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1946 Jeep Testimonial w/ Hay Baler

• CATEGORIES: Advertising & Brochures, Features, Old Images • TAGS: .

Another satisfied customer.

1946-testimontial-hay-baler1 1946-testimontial-hay-baler2

 

9 Comments on “1946 Jeep Testimonial w/ Hay Baler

  1. Dave from Mn

    He says the pto works fine, but is there one on that jeep? Looks like a stationary engine on baler. Wish I could see it a little better.

  2. David Eilers Post author

    Dave,

    At this point, I can’t be sure that the baler shown isn’t some kind of Willys Overland stock photo.

    – Dave

  3. Barry

    I take my CJ3a w/Newgren lift and plow to a number of antique tractor shows each summer. I’ve collected a lot of stories about jeeps being used for hay baling. It was a favorite of custom balers because the could move so quickly between jobs. I’ve never talked to anyone who was using the PTO to power the baler. They always used balers with auxiliary engines.

    There is a good reason for that. Without a “live” PTO or override clutch you would have a hard time slowing that jeep at the end of row. I have read stories online about jeeps plowing through fences as the brakes were no match for the flywheel on the baler.

    I don’t see a PTO either and suspect Dave is correct.
    Barru

  4. Barry West

    Bama Barry here, I agree. The photo shows an early Farmall A, B, C powered baler. It powered everything alone. Around here they were used to power local sawmills too. Cool photo, but I don’t about that letter. Highly questionable. But stranger things have happened. This unit did the mowing and raking but you were limited to the hay being high and dry. Later farmers learned cutting green and drying produced more cuttings per year with smaller less expensive equipment.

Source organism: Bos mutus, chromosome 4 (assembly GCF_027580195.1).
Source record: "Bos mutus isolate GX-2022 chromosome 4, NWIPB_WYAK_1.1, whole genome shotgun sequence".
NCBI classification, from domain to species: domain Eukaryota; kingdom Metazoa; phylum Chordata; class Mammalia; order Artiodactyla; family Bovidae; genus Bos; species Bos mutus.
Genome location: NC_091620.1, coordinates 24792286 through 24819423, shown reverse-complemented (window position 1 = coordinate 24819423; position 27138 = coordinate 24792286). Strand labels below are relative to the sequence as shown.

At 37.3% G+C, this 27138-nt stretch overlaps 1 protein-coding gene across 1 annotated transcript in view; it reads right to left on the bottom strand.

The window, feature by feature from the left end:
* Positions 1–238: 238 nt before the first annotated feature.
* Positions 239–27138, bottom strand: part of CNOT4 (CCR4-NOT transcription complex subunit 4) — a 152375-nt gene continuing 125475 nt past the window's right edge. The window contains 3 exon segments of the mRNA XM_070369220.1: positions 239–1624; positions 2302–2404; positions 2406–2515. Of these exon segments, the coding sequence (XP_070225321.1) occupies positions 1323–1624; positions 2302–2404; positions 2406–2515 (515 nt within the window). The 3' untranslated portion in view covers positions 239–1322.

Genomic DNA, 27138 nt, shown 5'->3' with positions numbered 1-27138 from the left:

5. Luis in South Texas

    Barry is correct, we had both kind of balers at different times and without the over ride clutch on the tractor for the pto it would be very hard to overcome the large flywheel on the baler and with a small light vehicle as a jeep you would have no control, so when using a jeep the baler would have to be powered with its own engine, my dad’s had an air cooled 4 cylinder Wisconsin engine.

  6. Allan J. Knepper

    Yes, I spent several summers as a kid loading bales on a wagon behind a baler similiar to the one in the picture. They were in fact powered by Wisconsin 4cyl. air-cooled engines…….that would not start when hot !!! We learned very quickly to let them idle, hopefully under a shade tree during a quick lunch.
    And yes, on any tractor without live PTO or overrunning clutch……especially a large bush hog mower that we use with several antique tractors…..you can have a true “white knuckle” event at the end of each swath when you need to turn at the fence or ditch.

    Love all the farming related posts with Willys equipment.

    Allan

  7. Lew

    This is one of the most entertaining posts Ive read here in some time. Amazing the experience levels of some of the writers. I never thought about the ends of the rows because we always had a live PTO on our tractors. It would have been fun enough to sell tickets to watch that poor soul going down hill toward a fence with that flywheel spinning.

  8. Barry West

    LOL Lew, one would believe it didn’t happened more than twice. After that I would imagine there was a tall fence ripping front bumper! And I believe that was about the time adult diapers were invented too! Pucker point -3! Honey I was going thru last nites laundry and I gotta ask, have you been sick to your stomach?

  9. John Heiskell

    I know about the lack of over riding PTO on the out put shaft, I had an old Ford 8N
    tractor if I remember right, no live power, I soon took care of that.

    Years ago I knew some folks in CO who used old jeeps in their hay making business,
    raking winrows for the balers and moving machines from one place to the next job.
    I don’t recall them using the Jeeps to power the balers, only to raking the hay.

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